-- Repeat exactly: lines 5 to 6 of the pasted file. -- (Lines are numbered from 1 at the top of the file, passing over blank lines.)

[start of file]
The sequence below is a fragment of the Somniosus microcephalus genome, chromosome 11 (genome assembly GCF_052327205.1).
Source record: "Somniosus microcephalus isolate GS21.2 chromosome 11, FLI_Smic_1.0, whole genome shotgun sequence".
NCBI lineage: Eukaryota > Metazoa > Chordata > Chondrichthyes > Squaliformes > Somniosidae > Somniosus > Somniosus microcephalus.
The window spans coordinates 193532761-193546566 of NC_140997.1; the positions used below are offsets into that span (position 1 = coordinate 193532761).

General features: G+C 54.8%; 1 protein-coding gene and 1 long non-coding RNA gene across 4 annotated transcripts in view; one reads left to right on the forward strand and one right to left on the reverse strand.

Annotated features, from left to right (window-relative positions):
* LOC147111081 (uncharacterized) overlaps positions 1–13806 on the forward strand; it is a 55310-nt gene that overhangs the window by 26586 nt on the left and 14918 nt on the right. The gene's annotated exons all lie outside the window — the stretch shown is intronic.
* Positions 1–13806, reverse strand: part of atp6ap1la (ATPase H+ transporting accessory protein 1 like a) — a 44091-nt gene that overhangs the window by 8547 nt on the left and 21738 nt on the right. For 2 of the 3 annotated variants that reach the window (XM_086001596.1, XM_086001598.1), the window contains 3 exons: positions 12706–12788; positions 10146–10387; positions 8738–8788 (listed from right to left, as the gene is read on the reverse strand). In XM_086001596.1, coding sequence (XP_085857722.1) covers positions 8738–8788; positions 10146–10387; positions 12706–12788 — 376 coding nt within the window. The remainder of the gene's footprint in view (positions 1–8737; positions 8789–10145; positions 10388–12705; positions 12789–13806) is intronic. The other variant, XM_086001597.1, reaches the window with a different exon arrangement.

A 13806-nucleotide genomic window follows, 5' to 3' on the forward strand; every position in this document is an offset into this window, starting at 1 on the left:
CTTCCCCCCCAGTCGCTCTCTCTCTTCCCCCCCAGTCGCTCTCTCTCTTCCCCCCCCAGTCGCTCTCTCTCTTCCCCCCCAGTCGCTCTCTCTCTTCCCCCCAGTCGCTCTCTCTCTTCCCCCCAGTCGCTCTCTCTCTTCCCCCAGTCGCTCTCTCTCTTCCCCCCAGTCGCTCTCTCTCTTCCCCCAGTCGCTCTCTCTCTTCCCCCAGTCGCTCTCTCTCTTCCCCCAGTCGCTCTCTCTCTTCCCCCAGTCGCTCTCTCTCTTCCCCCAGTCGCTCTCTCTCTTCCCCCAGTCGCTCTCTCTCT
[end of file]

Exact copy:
General features: G+C 54.8%; 1 protein-coding gene and 1 long non-coding RNA gene across 4 annotated transcripts in view; one reads left to right on the forward strand and one right to left on the reverse strand.

Annotated features, from left to right (window-relative positions):